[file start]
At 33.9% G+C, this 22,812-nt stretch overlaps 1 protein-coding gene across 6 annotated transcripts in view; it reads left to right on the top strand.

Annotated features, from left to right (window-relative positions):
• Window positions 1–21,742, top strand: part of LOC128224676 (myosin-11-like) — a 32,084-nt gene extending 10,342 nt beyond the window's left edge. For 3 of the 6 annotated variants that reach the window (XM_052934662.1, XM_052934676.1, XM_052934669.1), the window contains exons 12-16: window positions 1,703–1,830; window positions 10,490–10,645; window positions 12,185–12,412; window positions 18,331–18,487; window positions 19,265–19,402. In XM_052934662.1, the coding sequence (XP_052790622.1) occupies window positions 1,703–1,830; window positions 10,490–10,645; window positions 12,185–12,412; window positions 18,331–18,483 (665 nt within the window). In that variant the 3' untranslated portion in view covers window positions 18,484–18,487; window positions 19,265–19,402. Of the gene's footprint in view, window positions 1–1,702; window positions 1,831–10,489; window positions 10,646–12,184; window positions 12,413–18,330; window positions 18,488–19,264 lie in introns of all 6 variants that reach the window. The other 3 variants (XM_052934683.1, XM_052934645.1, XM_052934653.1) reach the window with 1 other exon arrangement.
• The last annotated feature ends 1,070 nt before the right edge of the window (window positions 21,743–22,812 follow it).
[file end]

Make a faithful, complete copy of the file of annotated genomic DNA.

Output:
At 33.9% G+C, this 22,812-nt stretch overlaps 1 protein-coding gene across 6 annotated transcripts in view; it reads left to right on the top strand.

Annotated features, from left to right (window-relative positions):
• Window positions 1–21,742, top strand: part of LOC128224676 (myosin-11-like) — a 32,084-nt gene extending 10,342 nt beyond the window's left edge. For 3 of the 6 annotated variants that reach the window (XM_052934662.1, XM_052934676.1, XM_052934669.1), the window contains exons 12-16: window positions 1,703–1,830; window positions 10,490–10,645; window positions 12,185–12,412; window positions 18,331–18,487; window positions 19,265–19,402. In XM_052934662.1, the coding sequence (XP_052790622.1) occupies window positions 1,703–1,830; window positions 10,490–10,645; window positions 12,185–12,412; window positions 18,331–18,483 (665 nt within the window). In that variant the 3' untranslated portion in view covers window positions 18,484–18,487; window positions 19,265–19,402. Of the gene's footprint in view, window positions 1–1,702; window positions 1,831–10,489; window positions 10,646–12,184; window positions 12,413–18,330; window positions 18,488–19,264 lie in introns of all 6 variants that reach the window. The other 3 variants (XM_052934683.1, XM_052934645.1, XM_052934653.1) reach the window with 1 other exon arrangement.
• The last annotated feature ends 1,070 nt before the right edge of the window (window positions 21,743–22,812 follow it).